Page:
Preserving aircrews’ confidence in international rules for investigating accidents outweighs broadcasters’ rights to video footage of the Shoreham air disaster, the High Court has ruled. It was turning down a request for the release of a Go Pro recording made in the cockpit of a vintage Hawker Hunter jet which crashed while flying a display at the Shoreham Air Show in August 2015. The recording was shown earlier this month to jurors in criminal proceedings arising from the crash.  

In BBC & Press Association v Secretary of State for Transport, the BBC and Press Association news agency sought an order under the Civil Aviation (Investigation of Air Accidents and Incidents) Regulation that would enable the Crown Prosecution Service to release the footage in accordance with Crown court rules. Mr Justice Edis said that he had been asked to decide whether disclosure would produce benefits outweighing any adverse impact on future air safety investigations.  

In the judgment, he noted that regulations governing the investigation of accidents, which have their origin in the 1944 Chicago Convention on International Civil Aviation, are designed to enable people involved in accidents to co-operate with investigators freely and without fear. In effect they block any release for other purposes of evidence provided to investigators unless the High Court agrees that the benefits of disclosure would outweigh the adverse impact. 

The media organisations argued that release of material produced in evidence to the media is an essential element of open justice. However the Air Accidents Investigation Branch and the British Airline Pilots Association argued that releasing the footage would damage the ’just culture’ of air accident investigation.

Shoreham airshow

Shoreham Air Show crash 

Source: PA images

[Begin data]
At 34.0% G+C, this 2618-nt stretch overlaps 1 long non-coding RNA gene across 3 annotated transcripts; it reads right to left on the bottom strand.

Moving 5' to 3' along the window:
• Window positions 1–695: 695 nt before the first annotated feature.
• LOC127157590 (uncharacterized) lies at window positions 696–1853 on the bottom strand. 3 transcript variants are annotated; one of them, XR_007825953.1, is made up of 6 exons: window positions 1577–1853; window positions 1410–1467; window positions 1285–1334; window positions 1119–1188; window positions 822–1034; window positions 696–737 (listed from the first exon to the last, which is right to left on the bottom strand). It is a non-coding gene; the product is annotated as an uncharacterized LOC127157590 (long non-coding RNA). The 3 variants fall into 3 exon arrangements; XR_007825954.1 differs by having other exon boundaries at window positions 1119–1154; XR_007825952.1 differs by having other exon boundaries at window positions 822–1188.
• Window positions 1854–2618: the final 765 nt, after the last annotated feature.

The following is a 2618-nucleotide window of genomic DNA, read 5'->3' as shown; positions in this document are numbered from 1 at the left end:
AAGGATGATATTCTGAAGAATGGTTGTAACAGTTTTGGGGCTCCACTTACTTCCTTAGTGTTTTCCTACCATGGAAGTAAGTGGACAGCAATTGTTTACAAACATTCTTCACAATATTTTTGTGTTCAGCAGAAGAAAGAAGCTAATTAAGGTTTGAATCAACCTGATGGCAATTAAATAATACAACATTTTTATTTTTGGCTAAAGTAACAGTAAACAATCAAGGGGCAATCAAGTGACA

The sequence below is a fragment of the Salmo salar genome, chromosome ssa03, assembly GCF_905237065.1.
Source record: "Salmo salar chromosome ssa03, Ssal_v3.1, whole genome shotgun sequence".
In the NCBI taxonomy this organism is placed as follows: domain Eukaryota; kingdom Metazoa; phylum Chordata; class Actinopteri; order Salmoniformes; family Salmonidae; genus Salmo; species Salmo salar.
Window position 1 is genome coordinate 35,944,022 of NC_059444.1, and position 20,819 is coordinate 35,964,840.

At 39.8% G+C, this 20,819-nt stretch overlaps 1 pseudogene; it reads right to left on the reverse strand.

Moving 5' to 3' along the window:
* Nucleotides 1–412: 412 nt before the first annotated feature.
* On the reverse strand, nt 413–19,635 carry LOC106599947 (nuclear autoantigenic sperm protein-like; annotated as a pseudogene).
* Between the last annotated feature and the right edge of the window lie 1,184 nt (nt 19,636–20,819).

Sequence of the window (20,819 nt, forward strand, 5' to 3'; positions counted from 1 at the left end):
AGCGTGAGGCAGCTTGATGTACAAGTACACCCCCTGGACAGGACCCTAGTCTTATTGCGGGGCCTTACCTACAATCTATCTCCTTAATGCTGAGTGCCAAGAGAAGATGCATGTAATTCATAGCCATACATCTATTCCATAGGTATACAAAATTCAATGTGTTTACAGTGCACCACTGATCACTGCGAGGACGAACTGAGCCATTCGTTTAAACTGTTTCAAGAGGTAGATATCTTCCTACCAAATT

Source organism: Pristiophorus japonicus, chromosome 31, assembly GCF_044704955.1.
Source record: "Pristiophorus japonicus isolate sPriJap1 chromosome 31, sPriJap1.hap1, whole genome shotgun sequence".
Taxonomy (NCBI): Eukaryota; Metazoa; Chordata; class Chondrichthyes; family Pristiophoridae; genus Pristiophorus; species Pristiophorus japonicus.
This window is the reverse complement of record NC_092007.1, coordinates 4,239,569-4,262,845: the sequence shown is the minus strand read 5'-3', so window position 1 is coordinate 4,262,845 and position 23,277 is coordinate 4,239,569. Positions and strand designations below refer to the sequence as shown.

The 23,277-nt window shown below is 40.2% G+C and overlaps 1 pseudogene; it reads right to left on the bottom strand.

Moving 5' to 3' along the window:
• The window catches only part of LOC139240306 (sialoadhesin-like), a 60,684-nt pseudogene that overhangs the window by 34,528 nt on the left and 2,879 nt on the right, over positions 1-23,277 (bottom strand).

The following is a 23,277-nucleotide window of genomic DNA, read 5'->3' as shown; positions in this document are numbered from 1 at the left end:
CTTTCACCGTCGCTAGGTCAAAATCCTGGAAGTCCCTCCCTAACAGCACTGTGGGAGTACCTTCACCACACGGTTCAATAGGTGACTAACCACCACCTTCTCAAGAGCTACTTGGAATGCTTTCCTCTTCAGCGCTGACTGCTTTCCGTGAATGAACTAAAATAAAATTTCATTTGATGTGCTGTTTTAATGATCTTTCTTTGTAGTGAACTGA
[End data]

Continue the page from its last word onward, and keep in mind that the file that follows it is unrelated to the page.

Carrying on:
Emergency services attend the crash scene on the A27 in August 2015

Edis J accepted that use of the footage would probably help reporting the trial ’but not by very much’. Dismissing a pilots’ association charge of 'sensationalism’ he said: ’It is a legitimate part of the media’s job to try to ensure that their product attracts attention.’ However he noted that much footage is already available of the disaster. 

Overall he concluded: 'I am not satisfied that the benefit of disclosure to the media outweighs the adverse impact on future safety investigations it will have. It is a matter of real importance that the international air investigation world accepts that the UK complies with its obligations under [EU Regulation 996 and supplementing UK regulations], and treats those obligations seriously.' 

Pilot Andrew Hill denies 11 charges of manslaughter by gross negligence. The trial at the Old Bailey continues. 


Jane Phillips (instructed by Reynolds Porter Chamberlain) appeared for the claimants; David Manknell (instructed by the Government Legal Department) for the secretary of state and Martin Chamberlain QC (instructed by Reynolds Dawson Solicitors) for the British Airline Pilots Association.